As you read this blog post and think of the many people in your lives that you would be able to share this with, it might be hard to believe that “773 million adults and young people lack basic literacy skills” (United Nations). For those 773 million, the ability to read and write is like the invisible key needed to unlock the door to wonders, communication, critical information, and above all, sustainable development.
Why is Literacy Important?
On the most basic level, having the ability to read and write provides a person with economic opportunities that wouldn’t have been available otherwise.
On a deeper level, though, the ability to read and write allows a person to provide mobility to their powerful thoughts; it allows a voice, however small, to transcend the walls of its confinement; it allows a person to hear themselves; it breathes life into a dying dream.
On the deepest level, though, the ability to write demonstrates that something that exists powerfully within your soul can exist with just as much power outside of your mind. When you can see a fragment of yourself living outside of where you may be stuck or feel invisible, it brings the image of your complete self along with it, and when your complete self is there, others will see you and follow.
To think that 773 million adults have been robbed of these possibilities is difficult, but to imagine the multitudes of their thoughts, ideas, passions, and dreams that may never hurdle the feeling of impossibility is shattering.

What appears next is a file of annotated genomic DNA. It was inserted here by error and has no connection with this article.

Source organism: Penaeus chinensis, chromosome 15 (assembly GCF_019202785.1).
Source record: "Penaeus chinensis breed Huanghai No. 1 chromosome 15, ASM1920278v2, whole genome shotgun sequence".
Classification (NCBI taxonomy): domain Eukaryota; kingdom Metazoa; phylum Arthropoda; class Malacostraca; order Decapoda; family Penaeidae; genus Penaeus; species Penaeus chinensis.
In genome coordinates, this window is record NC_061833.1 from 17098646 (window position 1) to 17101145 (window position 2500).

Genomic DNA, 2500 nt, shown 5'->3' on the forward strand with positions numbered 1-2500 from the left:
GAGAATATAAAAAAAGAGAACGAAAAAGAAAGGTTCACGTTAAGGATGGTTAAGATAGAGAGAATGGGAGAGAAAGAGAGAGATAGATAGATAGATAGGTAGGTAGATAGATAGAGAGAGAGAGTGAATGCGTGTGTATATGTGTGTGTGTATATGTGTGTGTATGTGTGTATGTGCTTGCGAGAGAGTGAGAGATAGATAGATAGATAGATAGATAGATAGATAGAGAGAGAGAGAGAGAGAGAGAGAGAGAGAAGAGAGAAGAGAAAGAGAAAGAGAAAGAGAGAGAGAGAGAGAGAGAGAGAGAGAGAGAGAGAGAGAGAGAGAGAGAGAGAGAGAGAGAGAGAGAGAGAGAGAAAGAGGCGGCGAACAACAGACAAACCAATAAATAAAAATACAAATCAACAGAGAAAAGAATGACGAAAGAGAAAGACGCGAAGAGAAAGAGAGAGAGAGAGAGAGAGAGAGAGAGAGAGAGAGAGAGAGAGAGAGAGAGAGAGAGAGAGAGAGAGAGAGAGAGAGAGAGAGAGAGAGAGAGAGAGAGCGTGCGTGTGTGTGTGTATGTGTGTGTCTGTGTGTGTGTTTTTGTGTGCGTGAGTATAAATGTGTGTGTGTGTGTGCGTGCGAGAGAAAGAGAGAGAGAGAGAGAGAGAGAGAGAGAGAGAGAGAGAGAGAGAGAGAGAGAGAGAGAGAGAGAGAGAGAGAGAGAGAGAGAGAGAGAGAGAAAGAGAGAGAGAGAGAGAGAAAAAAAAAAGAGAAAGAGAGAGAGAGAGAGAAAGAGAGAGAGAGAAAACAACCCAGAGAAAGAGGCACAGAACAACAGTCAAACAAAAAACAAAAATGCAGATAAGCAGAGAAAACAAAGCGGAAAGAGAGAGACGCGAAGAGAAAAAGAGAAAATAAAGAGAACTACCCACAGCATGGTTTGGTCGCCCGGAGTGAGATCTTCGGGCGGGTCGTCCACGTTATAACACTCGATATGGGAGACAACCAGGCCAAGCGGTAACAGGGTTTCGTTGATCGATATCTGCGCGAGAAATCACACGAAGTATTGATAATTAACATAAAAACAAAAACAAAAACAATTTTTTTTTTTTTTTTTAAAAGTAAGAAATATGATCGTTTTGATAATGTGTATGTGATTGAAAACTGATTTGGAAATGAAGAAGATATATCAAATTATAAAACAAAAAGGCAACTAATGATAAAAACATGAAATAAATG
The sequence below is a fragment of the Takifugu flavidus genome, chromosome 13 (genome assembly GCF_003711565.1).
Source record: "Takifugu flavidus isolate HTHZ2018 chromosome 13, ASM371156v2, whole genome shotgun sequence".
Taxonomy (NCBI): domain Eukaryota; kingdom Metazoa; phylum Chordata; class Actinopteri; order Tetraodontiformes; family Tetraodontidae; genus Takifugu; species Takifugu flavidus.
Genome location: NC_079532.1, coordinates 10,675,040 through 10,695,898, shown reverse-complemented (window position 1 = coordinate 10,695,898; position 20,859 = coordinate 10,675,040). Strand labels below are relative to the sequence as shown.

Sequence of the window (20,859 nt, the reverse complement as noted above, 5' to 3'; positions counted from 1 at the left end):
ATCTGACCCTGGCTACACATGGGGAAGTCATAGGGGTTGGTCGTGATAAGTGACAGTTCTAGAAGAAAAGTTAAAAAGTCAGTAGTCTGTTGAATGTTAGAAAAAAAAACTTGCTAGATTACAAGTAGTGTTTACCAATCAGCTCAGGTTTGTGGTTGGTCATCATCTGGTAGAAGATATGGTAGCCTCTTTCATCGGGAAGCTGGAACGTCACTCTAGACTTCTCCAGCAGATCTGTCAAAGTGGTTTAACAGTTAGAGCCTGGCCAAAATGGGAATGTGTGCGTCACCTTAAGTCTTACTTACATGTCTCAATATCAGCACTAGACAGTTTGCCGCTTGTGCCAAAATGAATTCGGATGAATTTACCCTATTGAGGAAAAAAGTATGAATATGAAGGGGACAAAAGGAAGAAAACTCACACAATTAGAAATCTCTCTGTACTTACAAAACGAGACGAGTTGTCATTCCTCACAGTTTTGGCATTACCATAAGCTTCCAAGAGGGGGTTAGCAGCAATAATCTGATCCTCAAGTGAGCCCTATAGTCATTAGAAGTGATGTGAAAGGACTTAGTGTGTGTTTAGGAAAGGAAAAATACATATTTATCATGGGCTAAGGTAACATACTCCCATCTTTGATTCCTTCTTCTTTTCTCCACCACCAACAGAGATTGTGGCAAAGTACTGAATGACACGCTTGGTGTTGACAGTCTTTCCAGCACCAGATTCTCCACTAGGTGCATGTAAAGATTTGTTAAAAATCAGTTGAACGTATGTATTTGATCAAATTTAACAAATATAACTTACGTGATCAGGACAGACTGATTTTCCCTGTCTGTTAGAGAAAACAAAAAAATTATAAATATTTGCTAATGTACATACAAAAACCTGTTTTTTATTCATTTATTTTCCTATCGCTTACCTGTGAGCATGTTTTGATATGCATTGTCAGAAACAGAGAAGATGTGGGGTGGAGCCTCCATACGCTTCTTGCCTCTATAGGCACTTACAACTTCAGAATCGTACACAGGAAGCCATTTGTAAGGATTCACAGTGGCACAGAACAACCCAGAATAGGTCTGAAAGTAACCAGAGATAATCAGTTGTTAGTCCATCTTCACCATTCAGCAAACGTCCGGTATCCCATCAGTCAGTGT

Why is Illiteracy an Issue?
The issue of illiteracy affects disproportionately and discriminately, sinking its roots into other issues such as: women’s rights, national poverty, and the well-being of minorities. For example, a study done by UNESCO shows that illiteracy has a much larger impact on women than it does on men; this inevitably causes women to be more financially dependent and possibly forces them to remain in conditions of oppression.
On top of this, the National Institute for Literacy estimates that 43% of illiterate adults live in poverty. In general, the fight to attain literacy is the fight to break out of undesirable circumstances and reach a higher quality of life.
COVID-19 Impact On Illiteracy
Slowly, the movement towards higher literacy rates in locations with weak education systems is improving. However, along with the severe health, economic, and political impact of the COVID-19 virus, was the impact it has had on weaker educational infrastructures.
While some students only lost weeks of classes, students in other areas lost their entire schools. In fact, many places that were beginning to see progress in their efforts to provide basic literacy skills now face a regression in the distance they have traveled.
The struggle against illiteracy has been one full of passion and heartache: to many of those directly involved in educating communities internationally, it may feel like one step forward and two steps backward; but still, the fight continues. And you can help by inspiring a love of reading for those around you, donating books to local schools and libraries so children have access to literature, or even helping someone you love learn to read and write.
Note: UNESCO declared September 8th International Literacy Day in 1966 to remind the world about the importance and power of literacy. In their efforts to promote literacy, UNESCO has created prestigious international literacy prizes to recognize and reward effective literary practices. September 8th was put in place to acknowledge the progress made, while also drawing attention to the prevailing rates of illiteracy.